In a piece for The Daily Beast, columnist Matthew Paul Turner thinks the God of Westboro Baptist Church and its recently-deceased leader Fred Phelps is no different than the God of conservative evangelicals. His piece asks, "Are the tenets of their theologies really that different from what Phelps believed?"
Claiming that the "lines of fundamentalism are blurrier" than ever, Turner believes that unlike the boisterous charade of biblical twisting that Phelps peddled, most conservative evangelicals are hiding their fundamentalism like wolves in sheep's clothing. Turner said that Phelps was much easier to spot because of his constant gushing of "hate-filled religious jargon" as opposed to others, whose "fundamentalism masquerades under wide smiles, hipster garb, flowery poetic language, and synth-pop beats."
Turner calls Phelps a "jackass" but said that he did have one "redeeming quality" -- this:
[T]hat he was always upfront about his beliefs, intentionally wearing his fundamentalism proudly—like a badge of honor—and without a filter.
Throughout the piece, Turner tries to equate the beliefs of the Phelps clan with the majority stance on Christianity, saying the core beliefs of hell and judgment are still there, but that other evangelicals are just "nicer about it."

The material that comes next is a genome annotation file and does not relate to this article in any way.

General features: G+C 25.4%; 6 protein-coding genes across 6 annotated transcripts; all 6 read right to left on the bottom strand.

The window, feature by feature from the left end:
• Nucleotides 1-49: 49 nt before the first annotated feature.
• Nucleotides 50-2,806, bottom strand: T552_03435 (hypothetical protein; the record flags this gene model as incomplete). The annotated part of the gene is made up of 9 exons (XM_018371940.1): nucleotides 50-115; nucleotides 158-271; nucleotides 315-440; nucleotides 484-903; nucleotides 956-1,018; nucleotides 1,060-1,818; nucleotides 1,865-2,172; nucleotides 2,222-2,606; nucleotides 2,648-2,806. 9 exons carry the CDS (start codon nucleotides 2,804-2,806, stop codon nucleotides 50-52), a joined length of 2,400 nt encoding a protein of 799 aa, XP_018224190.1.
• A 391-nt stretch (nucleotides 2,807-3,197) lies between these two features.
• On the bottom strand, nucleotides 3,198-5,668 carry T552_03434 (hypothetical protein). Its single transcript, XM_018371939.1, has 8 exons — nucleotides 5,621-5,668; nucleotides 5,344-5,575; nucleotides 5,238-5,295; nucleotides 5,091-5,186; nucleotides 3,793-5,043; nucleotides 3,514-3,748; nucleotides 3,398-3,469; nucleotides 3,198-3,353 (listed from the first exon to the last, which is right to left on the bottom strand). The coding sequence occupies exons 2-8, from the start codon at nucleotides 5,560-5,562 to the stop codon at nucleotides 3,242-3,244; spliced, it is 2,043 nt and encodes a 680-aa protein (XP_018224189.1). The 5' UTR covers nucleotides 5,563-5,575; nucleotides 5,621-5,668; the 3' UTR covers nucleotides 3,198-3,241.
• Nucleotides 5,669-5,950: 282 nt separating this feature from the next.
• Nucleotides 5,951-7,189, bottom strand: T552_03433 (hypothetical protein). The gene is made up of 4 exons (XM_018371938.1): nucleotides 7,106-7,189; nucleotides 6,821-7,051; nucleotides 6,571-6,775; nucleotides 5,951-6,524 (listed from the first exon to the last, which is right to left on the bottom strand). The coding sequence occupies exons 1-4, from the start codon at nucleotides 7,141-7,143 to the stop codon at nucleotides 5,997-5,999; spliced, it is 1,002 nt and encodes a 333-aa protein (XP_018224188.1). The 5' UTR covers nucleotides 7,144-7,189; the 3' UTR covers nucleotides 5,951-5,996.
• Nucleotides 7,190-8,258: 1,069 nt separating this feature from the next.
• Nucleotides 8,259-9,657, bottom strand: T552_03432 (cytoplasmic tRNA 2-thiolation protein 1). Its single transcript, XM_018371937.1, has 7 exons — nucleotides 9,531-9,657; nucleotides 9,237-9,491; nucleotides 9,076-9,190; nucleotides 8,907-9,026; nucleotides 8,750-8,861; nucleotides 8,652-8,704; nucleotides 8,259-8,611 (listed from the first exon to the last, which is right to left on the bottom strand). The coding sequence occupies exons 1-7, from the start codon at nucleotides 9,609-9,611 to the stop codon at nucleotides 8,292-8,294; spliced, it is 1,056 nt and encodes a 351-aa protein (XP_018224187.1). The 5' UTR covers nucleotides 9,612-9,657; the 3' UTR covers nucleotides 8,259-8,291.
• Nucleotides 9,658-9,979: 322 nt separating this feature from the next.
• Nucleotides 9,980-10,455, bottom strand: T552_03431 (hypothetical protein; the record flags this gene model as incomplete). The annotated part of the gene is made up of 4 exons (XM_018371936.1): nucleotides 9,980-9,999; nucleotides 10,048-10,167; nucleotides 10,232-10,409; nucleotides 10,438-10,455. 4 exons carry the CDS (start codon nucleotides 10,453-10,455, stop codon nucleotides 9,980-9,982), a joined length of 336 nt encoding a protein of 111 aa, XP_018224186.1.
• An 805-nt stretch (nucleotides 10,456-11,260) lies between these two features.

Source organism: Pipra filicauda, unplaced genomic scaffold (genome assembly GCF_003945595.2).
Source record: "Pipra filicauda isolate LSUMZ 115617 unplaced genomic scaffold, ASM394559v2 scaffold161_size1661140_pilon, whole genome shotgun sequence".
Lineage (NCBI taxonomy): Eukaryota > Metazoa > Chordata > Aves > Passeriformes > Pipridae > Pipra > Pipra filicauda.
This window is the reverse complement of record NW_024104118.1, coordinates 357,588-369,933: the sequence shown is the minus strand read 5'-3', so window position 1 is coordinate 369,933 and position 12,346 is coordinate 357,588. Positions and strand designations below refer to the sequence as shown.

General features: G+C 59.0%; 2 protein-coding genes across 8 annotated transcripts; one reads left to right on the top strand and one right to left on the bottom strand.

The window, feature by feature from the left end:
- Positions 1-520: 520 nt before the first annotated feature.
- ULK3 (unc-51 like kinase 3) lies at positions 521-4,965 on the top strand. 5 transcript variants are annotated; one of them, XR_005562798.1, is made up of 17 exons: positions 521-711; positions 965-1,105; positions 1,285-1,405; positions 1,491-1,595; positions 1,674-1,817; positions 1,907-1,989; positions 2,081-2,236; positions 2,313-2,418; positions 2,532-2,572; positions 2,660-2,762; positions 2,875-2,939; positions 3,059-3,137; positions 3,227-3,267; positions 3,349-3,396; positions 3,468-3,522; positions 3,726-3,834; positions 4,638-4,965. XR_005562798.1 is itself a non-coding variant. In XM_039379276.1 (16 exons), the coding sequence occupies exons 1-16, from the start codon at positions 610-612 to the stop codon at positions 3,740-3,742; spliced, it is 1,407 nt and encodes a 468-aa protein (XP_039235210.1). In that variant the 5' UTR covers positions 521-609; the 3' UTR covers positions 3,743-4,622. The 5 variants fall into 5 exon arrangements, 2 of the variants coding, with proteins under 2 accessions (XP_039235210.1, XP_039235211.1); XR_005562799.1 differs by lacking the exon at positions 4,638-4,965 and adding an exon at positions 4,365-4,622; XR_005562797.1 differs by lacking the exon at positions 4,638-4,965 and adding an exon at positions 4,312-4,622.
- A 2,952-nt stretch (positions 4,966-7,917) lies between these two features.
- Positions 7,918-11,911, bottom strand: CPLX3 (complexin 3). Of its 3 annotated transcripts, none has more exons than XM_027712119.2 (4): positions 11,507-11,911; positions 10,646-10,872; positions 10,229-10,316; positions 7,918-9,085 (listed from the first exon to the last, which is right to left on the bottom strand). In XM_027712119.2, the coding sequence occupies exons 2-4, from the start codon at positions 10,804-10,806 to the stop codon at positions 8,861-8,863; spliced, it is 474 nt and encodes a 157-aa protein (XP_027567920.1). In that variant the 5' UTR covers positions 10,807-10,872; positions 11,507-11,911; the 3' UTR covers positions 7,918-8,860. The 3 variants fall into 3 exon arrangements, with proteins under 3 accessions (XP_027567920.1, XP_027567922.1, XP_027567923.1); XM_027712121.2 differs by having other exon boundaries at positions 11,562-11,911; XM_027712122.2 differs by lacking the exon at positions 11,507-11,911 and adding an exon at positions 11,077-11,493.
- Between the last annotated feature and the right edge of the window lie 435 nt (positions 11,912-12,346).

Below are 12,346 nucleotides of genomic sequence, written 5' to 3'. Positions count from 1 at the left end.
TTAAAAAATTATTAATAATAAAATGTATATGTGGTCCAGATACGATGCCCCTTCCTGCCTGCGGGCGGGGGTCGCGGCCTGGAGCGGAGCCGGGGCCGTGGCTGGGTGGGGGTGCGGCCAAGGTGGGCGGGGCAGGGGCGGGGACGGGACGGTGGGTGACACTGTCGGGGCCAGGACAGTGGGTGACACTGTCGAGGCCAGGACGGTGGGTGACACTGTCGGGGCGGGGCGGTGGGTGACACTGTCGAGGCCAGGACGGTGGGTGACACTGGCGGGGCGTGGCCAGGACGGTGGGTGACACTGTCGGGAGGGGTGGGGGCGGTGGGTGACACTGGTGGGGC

Turner believes that even though Phelps is dead, the angry, fundamentalist God he worshipped is very much alive and active in Christians' political lives:
Most of today’s conservative evangelicals don’t seem all that angry; they don’t spend much time boasting about things like hell or promoting their assumptions about America’s coming doom or theologizing their cases against homosexuality, and they rarely carry their doctrines around on signs. But when push comes to shove or a vote comes to the ballot booth, is their God all that different from Fred’s God?